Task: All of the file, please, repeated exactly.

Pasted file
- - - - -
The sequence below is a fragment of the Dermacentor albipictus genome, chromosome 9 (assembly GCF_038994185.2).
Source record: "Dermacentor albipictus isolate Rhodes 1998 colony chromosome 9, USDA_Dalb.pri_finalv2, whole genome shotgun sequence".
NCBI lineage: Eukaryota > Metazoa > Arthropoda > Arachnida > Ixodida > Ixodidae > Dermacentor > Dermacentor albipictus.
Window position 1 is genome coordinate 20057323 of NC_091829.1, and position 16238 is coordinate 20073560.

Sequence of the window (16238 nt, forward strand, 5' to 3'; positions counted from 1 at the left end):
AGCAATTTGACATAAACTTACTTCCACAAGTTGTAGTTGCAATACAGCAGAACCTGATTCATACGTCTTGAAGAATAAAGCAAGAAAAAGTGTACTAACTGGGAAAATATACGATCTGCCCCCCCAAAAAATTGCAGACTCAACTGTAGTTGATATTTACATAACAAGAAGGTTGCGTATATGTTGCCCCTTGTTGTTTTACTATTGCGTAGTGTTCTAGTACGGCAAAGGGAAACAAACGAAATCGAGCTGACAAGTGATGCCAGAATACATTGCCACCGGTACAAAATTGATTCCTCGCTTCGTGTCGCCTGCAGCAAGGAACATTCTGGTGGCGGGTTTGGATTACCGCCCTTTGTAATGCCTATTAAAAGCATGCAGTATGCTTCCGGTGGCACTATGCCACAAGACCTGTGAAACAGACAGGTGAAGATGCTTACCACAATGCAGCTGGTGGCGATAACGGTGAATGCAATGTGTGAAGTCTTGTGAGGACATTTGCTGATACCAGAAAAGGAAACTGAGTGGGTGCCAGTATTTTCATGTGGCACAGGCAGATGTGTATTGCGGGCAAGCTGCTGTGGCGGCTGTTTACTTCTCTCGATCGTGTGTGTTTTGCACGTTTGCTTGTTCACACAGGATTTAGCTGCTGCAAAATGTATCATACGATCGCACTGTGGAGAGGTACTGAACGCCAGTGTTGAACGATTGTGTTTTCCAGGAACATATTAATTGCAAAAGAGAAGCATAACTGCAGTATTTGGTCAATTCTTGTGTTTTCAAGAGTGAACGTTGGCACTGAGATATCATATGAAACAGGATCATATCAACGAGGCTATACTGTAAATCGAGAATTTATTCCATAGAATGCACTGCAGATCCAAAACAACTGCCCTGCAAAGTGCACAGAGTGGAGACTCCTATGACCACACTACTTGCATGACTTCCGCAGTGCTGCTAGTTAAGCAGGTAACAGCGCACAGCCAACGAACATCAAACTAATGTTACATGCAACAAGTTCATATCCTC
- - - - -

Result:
The sequence below is a fragment of the Dermacentor albipictus genome, chromosome 9 (assembly GCF_038994185.2).
Source record: "Dermacentor albipictus isolate Rhodes 1998 colony chromosome 9, USDA_Dalb.pri_finalv2, whole genome shotgun sequence".
NCBI lineage: Eukaryota > Metazoa > Arthropoda > Arachnida > Ixodida > Ixodidae > Dermacentor > Dermacentor albipictus.
Window position 1 is genome coordinate 20057323 of NC_091829.1, and position 16238 is coordinate 20073560.

Sequence of the window (16238 nt, forward strand, 5' to 3'; positions counted from 1 at the left end):
AGCAATTTGACATAAACTTACTTCCACAAGTTGTAGTTGCAATACAGCAGAACCTGATTCATACGTCTTGAAGAATAAAGCAAGAAAAAGTGTACTAACTGGGAAAATATACGATCTGCCCCCCCAAAAAATTGCAGACTCAACTGTAGTTGATATTTACATAACAAGAAGGTTGCGTATATGTTGCCCCTTGTTGTTTTACTATTGCGTAGTGTTCTAGTACGGCAAAGGGAAACAAACGAAATCGAGCTGACAAGTGATGCCAGAATACATTGCCACCGGTACAAAATTGATTCCTCGCTTCGTGTCGCCTGCAGCAAGGAACATTCTGGTGGCGGGTTTGGATTACCGCCCTTTGTAATGCCTATTAAAAGCATGCAGTATGCTTCCGGTGGCACTATGCCACAAGACCTGTGAAACAGACAGGTGAAGATGCTTACCACAATGCAGCTGGTGGCGATAACGGTGAATGCAATGTGTGAAGTCTTGTGAGGACATTTGCTGATACCAGAAAAGGAAACTGAGTGGGTGCCAGTATTTTCATGTGGCACAGGCAGATGTGTATTGCGGGCAAGCTGCTGTGGCGGCTGTTTACTTCTCTCGATCGTGTGTGTTTTGCACGTTTGCTTGTTCACACAGGATTTAGCTGCTGCAAAATGTATCATACGATCGCACTGTGGAGAGGTACTGAACGCCAGTGTTGAACGATTGTGTTTTCCAGGAACATATTAATTGCAAAAGAGAAGCATAACTGCAGTATTTGGTCAATTCTTGTGTTTTCAAGAGTGAACGTTGGCACTGAGATATCATATGAAACAGGATCATATCAACGAGGCTATACTGTAAATCGAGAATTTATTCCATAGAATGCACTGCAGATCCAAAACAACTGCCCTGCAAAGTGCACAGAGTGGAGACTCCTATGACCACACTACTTGCATGACTTCCGCAGTGCTGCTAGTTAAGCAGGTAACAGCGCACAGCCAACGAACATCAAACTAATGTTACATGCAACAAGTTCATATCCTC